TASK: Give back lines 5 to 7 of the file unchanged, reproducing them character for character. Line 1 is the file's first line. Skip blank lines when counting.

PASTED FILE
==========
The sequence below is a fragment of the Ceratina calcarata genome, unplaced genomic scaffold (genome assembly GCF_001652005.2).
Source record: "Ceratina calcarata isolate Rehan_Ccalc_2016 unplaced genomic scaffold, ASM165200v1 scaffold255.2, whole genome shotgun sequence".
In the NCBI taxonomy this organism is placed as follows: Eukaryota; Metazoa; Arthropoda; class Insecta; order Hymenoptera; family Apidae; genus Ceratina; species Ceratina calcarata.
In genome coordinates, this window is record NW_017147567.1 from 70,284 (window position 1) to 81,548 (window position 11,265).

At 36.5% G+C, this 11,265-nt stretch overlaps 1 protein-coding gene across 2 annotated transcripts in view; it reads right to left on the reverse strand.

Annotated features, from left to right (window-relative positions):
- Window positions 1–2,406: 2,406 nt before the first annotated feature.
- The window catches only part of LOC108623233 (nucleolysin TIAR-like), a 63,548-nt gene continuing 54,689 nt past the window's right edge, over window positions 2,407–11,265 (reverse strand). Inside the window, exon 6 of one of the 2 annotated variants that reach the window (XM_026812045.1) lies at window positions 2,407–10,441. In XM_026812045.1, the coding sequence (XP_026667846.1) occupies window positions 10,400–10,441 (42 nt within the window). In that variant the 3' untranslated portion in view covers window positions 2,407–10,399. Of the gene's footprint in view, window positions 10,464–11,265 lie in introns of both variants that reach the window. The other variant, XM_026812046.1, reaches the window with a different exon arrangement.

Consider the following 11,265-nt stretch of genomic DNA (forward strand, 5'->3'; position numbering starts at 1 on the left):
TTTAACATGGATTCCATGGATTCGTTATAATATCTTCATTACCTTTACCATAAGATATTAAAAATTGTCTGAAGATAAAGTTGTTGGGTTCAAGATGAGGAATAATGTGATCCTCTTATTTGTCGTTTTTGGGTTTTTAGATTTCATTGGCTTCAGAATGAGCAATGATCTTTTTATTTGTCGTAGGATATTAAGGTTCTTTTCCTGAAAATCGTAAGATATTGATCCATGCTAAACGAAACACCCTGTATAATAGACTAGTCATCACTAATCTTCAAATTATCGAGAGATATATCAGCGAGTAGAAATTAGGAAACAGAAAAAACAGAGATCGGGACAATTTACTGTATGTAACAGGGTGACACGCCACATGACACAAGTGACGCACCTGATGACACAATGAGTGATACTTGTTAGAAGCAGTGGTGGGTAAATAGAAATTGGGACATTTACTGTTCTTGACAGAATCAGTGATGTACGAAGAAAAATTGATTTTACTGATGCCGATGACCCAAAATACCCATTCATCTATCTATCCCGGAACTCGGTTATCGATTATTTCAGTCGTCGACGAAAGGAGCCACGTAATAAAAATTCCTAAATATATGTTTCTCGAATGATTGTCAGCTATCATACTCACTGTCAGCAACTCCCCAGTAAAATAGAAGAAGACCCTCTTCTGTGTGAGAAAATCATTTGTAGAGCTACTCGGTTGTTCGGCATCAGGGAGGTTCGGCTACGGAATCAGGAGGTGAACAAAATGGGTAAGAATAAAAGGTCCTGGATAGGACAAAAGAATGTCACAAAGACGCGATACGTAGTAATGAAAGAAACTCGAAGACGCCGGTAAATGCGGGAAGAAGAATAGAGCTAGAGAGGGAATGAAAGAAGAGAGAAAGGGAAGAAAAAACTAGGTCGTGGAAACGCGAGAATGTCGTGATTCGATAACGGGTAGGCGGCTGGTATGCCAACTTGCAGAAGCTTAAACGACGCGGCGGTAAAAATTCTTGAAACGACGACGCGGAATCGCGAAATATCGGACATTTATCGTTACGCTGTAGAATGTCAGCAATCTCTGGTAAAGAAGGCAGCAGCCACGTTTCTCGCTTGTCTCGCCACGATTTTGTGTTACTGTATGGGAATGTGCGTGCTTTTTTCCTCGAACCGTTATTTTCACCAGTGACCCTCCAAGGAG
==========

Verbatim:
At 36.5% G+C, this 11,265-nt stretch overlaps 1 protein-coding gene across 2 annotated transcripts in view; it reads right to left on the reverse strand.

Annotated features, from left to right (window-relative positions):
- Window positions 1–2,406: 2,406 nt before the first annotated feature.